Bill Lee, my friend. Thank you, Madam President, for that warm and kind introduction.
My beloved brothers and sisters. I’m honored to join you and the Harvard University community on this important occasion. I want to thank the students and the professors of the Harvard and Slavery research seminar for revealing this important history, so we could proclaim today what had lived too long in silence.
For nearly four centuries we have believed that the best way to cleanse this nation of the stain of slavery is to move on. We have torn down historic landmarks, blotted our names from the history books, and reworked the narrative of slavery. And we try to forget. We have gone to great lengths to wipe out every trace of slavery from America’s memory, hoping that the legacy of a great moral wrong would be lost forever in a sea of forgetfulness.
But for four hundred years, the voices of generations have been calling us to remember. We have been tossing and turning for centuries in a restless sleep. We have pleaded with them to be still. But they will not be silent. We are people suffering from amnesia. We are haunted by a past that is shut up in our bones. But we just can’t stomach the truth of what it is.
My great-grandfather was a slave. And when I first got to Congress in 1987, I was like the students of the Harvard seminar. I noticed there was a strange absence of the contributions slaves had made to the construction of the federal buildings and the life of Congress. Slaves helped build the White House, the U.S. Capitol, and other monuments of power in Washington. But not one word was ever mentioned about their actions and their sacrifice.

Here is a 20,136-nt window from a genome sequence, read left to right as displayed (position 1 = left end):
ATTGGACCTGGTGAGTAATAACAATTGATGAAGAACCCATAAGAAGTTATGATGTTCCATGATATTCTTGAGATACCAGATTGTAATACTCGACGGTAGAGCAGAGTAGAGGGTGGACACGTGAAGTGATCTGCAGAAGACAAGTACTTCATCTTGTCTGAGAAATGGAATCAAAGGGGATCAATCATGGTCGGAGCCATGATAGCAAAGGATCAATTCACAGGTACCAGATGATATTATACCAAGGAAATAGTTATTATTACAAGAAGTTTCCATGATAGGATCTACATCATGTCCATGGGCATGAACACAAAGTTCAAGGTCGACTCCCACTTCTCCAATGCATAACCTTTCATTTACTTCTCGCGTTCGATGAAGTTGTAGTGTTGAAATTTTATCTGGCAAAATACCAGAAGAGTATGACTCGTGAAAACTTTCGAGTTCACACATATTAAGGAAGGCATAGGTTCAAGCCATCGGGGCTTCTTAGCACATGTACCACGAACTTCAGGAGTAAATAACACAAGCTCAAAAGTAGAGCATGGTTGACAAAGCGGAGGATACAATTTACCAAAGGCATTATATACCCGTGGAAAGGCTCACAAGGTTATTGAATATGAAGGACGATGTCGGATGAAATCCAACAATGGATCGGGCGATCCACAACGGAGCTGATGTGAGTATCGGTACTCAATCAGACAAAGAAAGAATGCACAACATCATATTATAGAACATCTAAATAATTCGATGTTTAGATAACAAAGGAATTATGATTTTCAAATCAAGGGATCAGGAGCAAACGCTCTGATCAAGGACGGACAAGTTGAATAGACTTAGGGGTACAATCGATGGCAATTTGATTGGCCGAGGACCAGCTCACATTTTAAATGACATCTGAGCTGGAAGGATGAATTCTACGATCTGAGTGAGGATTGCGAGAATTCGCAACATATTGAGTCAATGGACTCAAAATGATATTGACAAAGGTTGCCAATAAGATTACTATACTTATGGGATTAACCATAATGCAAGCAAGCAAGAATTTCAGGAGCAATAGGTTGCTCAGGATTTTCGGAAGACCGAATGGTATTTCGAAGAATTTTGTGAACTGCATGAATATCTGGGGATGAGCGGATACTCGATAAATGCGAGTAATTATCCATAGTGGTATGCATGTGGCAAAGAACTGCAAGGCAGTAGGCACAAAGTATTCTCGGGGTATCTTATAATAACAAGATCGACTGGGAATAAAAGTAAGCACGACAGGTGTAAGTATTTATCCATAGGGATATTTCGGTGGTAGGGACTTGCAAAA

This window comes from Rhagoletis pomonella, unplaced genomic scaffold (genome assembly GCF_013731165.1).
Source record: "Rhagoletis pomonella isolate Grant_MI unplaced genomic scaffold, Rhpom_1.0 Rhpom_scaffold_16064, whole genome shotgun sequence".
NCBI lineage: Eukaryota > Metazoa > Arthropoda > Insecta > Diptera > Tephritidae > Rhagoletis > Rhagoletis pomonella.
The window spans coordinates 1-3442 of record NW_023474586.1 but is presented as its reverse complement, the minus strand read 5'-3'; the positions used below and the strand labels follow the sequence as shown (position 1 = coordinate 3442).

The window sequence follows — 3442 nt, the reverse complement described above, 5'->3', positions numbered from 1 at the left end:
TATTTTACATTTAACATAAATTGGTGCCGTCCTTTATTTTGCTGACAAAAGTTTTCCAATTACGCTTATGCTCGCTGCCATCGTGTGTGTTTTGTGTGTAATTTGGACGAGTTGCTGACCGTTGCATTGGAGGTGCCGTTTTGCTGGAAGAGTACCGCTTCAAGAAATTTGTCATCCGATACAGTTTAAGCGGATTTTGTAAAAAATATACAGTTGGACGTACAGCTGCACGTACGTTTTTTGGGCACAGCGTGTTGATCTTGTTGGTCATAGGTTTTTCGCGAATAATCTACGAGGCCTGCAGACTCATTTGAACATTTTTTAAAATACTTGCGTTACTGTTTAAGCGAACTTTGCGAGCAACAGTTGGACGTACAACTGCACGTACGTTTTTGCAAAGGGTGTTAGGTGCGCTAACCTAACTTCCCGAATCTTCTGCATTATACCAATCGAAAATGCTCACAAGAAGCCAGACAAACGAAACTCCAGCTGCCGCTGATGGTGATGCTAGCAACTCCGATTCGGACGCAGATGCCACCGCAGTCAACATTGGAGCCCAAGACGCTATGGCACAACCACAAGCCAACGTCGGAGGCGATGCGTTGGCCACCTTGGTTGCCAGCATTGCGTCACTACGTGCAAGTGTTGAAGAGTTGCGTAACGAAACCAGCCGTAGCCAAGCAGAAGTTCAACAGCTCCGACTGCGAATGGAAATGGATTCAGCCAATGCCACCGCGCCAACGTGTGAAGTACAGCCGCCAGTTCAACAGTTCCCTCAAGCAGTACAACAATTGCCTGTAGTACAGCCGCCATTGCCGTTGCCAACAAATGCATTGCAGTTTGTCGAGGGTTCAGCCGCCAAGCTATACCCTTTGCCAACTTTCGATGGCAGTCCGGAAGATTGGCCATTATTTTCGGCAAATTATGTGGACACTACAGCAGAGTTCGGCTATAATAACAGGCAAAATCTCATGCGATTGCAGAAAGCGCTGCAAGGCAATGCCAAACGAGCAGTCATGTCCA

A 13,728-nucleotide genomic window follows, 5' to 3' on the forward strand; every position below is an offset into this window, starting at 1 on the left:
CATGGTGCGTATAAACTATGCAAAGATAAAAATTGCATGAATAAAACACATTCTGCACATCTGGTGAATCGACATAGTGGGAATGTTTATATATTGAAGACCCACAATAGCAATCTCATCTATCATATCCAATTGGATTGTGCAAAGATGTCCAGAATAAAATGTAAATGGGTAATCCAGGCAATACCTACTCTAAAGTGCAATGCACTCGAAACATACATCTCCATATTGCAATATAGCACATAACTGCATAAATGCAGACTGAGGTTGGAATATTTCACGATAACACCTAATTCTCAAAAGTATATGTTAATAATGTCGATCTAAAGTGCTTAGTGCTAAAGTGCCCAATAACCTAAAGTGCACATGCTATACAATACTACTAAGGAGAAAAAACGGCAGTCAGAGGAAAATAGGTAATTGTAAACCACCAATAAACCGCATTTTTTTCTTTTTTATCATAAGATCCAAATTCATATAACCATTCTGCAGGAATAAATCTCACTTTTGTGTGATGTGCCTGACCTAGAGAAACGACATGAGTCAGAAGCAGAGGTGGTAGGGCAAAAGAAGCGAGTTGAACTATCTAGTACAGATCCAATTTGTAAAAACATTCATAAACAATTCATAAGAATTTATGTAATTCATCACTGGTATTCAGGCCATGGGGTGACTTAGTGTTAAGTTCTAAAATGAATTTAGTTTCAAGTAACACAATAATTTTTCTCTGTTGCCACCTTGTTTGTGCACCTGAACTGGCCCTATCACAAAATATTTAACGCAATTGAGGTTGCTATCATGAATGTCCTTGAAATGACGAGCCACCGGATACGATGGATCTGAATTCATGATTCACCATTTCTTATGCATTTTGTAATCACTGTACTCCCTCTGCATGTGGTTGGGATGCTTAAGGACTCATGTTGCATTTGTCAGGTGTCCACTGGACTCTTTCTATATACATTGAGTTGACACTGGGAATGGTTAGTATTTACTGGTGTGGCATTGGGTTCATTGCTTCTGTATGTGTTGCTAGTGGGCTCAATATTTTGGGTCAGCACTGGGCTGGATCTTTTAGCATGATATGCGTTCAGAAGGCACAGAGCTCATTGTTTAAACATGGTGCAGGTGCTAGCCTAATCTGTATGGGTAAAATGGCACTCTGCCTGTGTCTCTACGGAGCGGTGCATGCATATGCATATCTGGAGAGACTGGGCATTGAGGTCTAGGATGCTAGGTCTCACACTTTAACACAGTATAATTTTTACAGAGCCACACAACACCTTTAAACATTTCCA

So I began a quest to have their work remembered. And now visitors to the Capitol are welcomed to Emancipation Hall. A plaque in the Capitol Visitor Center commemorates the contributions slaves made to the building of the nation’s capital, to the front porch of America. Their work is included in the texts of Capitol tours, and a bust is there of Sojourner Truth, a former slave and abolitionist from New York.
Dr. Martin Luther King Jr. used to say, true peace is not just the absence of tension but the presence of justice. Sometimes we have to disturb the order of things. Sometimes we have to get in the way, or get in good trouble – necessary trouble – to bring truth to light.
That is why it is so fitting and most appropriate that Harvard University, the first college in the nation, pause and pay tribute to the lives of these slaves who served the University and its first president with great distinction.
Madam President, thank you for being you. Thank you for your courage. Thank you for your leadership. Thank you for never, ever, giving up or giving in, but keeping the faith by giving these souls some of the dignity and the honor they did not receive in life, but have deserved for centuries.
It is a new day, a new period, for Harvard University and for America. Thank you very much.